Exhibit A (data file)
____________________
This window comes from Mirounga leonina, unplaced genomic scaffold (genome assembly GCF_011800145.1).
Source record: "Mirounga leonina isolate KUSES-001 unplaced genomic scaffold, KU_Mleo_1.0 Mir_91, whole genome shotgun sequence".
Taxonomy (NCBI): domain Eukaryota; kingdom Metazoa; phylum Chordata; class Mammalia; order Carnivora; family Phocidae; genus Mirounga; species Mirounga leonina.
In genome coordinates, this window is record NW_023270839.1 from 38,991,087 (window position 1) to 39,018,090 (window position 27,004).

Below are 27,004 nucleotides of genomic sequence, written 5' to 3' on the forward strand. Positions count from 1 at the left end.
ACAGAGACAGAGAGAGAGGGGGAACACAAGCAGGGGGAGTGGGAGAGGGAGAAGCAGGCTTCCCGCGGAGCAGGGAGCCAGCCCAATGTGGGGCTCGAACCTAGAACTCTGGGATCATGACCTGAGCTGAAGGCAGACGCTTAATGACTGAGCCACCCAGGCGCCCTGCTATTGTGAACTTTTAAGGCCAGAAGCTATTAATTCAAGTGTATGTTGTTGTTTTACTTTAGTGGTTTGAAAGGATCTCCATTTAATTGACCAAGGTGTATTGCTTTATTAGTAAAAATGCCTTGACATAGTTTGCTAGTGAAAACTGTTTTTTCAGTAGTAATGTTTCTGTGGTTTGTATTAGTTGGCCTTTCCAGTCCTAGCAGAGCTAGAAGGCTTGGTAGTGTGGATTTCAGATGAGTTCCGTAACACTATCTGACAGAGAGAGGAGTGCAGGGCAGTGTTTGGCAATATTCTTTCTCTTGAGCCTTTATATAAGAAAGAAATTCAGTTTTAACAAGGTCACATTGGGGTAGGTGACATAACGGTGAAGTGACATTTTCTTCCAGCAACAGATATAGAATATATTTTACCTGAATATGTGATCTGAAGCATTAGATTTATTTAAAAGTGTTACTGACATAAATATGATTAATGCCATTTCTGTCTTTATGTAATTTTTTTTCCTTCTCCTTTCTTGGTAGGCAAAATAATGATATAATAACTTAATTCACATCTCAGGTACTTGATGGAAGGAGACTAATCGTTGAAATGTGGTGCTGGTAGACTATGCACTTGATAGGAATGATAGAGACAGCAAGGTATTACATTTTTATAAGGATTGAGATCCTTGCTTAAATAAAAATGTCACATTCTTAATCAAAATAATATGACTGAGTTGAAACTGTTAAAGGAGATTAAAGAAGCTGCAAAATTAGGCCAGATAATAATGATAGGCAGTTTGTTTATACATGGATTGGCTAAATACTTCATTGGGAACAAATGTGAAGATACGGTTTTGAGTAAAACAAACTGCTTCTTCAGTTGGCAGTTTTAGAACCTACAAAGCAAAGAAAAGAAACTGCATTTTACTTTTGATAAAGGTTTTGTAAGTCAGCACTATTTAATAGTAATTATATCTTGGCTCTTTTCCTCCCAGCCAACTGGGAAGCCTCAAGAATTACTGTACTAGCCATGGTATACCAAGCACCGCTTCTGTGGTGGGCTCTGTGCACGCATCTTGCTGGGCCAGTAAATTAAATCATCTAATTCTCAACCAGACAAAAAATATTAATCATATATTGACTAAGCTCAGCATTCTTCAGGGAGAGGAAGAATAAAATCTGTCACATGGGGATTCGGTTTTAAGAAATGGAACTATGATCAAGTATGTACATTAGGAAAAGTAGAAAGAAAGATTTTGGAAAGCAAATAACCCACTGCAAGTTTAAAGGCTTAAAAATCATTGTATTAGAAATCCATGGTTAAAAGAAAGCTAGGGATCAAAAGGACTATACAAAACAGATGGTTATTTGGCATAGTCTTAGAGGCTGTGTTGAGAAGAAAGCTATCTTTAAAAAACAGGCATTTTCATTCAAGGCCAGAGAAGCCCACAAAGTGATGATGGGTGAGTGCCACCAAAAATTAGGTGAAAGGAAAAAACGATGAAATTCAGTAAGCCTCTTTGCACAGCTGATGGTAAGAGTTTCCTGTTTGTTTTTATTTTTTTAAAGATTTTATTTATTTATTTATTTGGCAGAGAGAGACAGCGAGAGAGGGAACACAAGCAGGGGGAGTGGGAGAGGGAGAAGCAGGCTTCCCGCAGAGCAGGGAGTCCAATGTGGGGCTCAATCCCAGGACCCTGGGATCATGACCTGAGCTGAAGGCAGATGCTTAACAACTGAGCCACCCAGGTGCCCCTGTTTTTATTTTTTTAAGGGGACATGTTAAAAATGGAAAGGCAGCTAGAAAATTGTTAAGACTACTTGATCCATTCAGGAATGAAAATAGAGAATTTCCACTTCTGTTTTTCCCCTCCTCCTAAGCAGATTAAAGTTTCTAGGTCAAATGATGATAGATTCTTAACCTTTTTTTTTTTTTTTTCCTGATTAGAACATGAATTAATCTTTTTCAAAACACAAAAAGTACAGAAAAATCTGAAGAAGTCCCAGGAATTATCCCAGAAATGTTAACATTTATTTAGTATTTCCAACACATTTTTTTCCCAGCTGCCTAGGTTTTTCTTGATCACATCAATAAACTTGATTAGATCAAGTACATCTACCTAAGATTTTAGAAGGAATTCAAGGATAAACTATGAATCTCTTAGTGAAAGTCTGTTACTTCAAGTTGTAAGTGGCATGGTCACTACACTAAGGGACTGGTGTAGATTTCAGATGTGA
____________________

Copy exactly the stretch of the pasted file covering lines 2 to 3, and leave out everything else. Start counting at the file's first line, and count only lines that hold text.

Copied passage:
Source record: "Mirounga leonina isolate KUSES-001 unplaced genomic scaffold, KU_Mleo_1.0 Mir_91, whole genome shotgun sequence".
Taxonomy (NCBI): domain Eukaryota; kingdom Metazoa; phylum Chordata; class Mammalia; order Carnivora; family Phocidae; genus Mirounga; species Mirounga leonina.